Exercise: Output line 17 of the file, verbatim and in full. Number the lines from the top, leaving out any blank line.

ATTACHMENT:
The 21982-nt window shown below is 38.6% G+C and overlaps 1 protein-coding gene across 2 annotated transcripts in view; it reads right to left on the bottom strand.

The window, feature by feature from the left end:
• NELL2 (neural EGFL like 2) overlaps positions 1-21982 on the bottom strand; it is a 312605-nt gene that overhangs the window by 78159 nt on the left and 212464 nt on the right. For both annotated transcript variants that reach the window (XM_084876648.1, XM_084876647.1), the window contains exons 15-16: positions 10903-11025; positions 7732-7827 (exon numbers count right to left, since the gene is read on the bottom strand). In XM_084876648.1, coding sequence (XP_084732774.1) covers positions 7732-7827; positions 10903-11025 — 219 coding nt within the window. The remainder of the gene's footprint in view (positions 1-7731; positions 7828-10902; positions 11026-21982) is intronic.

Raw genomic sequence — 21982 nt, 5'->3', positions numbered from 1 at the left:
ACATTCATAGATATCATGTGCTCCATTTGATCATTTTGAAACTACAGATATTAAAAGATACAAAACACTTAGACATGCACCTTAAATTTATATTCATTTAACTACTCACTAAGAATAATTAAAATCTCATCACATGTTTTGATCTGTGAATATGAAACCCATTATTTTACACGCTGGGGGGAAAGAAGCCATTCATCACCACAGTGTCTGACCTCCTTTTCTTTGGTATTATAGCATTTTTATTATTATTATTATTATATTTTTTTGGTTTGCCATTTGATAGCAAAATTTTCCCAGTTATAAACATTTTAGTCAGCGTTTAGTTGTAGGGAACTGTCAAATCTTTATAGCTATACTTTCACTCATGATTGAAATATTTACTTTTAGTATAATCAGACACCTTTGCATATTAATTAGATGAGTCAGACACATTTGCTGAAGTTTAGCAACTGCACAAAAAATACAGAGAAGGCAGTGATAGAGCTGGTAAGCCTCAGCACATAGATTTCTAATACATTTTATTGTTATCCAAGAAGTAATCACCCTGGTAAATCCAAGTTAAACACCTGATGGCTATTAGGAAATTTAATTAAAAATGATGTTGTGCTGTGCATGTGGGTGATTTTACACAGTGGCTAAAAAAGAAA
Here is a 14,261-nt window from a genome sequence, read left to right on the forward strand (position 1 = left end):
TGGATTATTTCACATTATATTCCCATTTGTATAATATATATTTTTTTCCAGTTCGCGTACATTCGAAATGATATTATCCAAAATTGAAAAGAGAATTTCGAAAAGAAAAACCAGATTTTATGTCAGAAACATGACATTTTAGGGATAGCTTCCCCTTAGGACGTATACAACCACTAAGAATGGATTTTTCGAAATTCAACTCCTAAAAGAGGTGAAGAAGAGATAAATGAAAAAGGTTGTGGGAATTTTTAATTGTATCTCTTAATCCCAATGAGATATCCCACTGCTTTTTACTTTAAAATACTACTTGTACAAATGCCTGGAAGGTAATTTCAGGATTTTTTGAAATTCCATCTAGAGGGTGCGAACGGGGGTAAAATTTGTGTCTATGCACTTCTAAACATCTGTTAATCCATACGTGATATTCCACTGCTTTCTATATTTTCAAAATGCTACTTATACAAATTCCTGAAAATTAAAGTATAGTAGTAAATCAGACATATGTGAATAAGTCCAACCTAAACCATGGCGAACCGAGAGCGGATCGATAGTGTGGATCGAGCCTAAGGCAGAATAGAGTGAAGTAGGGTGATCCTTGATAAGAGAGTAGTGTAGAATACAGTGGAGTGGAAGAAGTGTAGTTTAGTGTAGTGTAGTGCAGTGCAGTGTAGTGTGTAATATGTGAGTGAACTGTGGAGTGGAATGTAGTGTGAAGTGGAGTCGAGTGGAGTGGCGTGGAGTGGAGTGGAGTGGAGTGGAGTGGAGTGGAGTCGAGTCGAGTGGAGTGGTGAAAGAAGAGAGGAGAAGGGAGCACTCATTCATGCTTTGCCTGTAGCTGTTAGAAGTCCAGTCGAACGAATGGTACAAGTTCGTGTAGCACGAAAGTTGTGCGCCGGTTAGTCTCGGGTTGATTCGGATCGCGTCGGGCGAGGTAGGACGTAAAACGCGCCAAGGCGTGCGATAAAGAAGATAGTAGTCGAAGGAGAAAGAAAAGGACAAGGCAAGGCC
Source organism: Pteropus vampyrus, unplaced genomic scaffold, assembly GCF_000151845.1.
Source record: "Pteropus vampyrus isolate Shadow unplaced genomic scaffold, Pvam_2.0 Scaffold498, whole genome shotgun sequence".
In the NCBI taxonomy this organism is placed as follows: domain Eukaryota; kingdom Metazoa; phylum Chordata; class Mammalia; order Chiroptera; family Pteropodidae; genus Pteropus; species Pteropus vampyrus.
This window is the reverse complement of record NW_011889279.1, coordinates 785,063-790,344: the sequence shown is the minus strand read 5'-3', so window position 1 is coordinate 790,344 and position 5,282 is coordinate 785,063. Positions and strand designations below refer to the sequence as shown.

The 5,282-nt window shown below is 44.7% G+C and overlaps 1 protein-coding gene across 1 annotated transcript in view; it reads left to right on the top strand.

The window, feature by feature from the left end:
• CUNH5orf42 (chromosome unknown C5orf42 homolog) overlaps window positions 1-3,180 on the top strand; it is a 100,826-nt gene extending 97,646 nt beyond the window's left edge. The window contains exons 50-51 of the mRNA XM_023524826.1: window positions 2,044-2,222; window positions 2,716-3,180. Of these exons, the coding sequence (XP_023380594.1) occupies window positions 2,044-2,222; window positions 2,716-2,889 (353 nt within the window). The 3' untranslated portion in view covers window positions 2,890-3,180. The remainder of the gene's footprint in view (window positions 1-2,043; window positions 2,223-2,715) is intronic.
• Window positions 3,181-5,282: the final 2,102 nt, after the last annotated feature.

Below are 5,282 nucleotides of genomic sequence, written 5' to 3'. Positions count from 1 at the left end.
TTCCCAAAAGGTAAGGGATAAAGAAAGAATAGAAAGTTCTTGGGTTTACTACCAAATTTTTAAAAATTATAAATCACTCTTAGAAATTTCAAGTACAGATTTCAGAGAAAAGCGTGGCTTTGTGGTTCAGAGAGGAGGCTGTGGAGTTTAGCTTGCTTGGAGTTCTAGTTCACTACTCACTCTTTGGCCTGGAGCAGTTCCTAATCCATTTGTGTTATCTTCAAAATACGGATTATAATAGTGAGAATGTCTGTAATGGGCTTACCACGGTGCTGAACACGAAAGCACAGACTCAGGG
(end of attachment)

TTCCCAAAAGGTAAGGGATAAAGAAAGAATAGAAAGTTCTTGGGTTTACTACCAAATTTTTAAAAATTATAAATCACTCTTAGAAATTTCAAGTACAGATTTCAGAGAAAAGCGTGGCTTTGTGGTTCAGAGAGGAGGCTGTGGAGTTTAGCTTGCTTGGAGTTCTAGTTCACTACTCACTCTTTGGCCTGGAGCAGTTCCTAATCCATTTGTGTTATCTTCAAAATACGGATTATAATAGTGAGAATGTCTGTAATGGGCTTACCACGGTGCTGAACACGAAAGCACAGACTCAGGG